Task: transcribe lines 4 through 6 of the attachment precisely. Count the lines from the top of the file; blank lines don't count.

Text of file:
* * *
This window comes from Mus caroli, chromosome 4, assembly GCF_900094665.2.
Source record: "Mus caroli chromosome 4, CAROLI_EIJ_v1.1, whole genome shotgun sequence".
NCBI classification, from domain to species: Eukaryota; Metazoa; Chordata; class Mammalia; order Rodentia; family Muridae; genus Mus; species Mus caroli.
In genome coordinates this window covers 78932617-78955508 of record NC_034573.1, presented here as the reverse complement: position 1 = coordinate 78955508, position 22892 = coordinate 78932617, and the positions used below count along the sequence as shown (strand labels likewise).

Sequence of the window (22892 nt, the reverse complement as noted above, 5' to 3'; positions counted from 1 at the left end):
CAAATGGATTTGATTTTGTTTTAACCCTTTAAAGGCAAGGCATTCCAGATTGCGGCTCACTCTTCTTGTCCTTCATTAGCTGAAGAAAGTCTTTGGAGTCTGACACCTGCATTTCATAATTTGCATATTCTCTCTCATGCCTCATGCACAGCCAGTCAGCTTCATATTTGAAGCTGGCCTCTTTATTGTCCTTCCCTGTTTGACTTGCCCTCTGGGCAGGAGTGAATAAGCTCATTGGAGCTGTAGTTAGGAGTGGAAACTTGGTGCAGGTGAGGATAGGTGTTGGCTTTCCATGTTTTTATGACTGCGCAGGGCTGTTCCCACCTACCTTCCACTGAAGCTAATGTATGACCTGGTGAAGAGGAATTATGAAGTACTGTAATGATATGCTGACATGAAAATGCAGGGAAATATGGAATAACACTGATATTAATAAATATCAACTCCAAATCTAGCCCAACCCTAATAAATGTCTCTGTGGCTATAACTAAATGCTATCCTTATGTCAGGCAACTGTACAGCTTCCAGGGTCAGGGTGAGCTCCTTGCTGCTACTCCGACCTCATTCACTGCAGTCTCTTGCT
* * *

In genome coordinates this window covers 78932617-78955508 of record NC_034573.1, presented here as the reverse complement: position 1 = coordinate 78955508, position 22892 = coordinate 78932617, and the positions used below count along the sequence as shown (strand labels likewise).

Sequence of the window (22892 nt, the reverse complement as noted above, 5' to 3'; positions counted from 1 at the left end):
CAAATGGATTTGATTTTGTTTTAACCCTTTAAAGGCAAGGCATTCCAGATTGCGGCTCACTCTTCTTGTCCTTCATTAGCTGAAGAAAGTCTTTGGAGTCTGACACCTGCATTTCATAATTTGCATATTCTCTCTCATGCCTCATGCACAGCCAGTCAGCTTCATATTTGAAGCTGGCCTCTTTATTGTCCTTCCCTGTTTGACTTGCCCTCTGGGCAGGAGTGAATAAGCTCATTGGAGCTGTAGTTAGGAGTGGAAACTTGGTGCAGGTGAGGATAGGTGTTGGCTTTCCATGTTTTTATGACTGCGCAGGGCTGTTCCCACCTACCTTCCACTGAAGCTAATGTATGACCTGGTGAAGAGGAATTATGAAGTACTGTAATGATATGCTGACATGAAAATGCAGGGAAATATGGAATAACACTGATATTAATAAATATCAACTCCAAATCTAGCCCAACCCTAATAAATGTCTCTGTGGCTATAACTAAATGCTATCCTTATGTCAGGCAACTGTACAGCTTCCAGGGTCAGGGTGAGCTCCTTGCTGCTACTCCGACCTCATTCACTGCAGTCTCTTGCT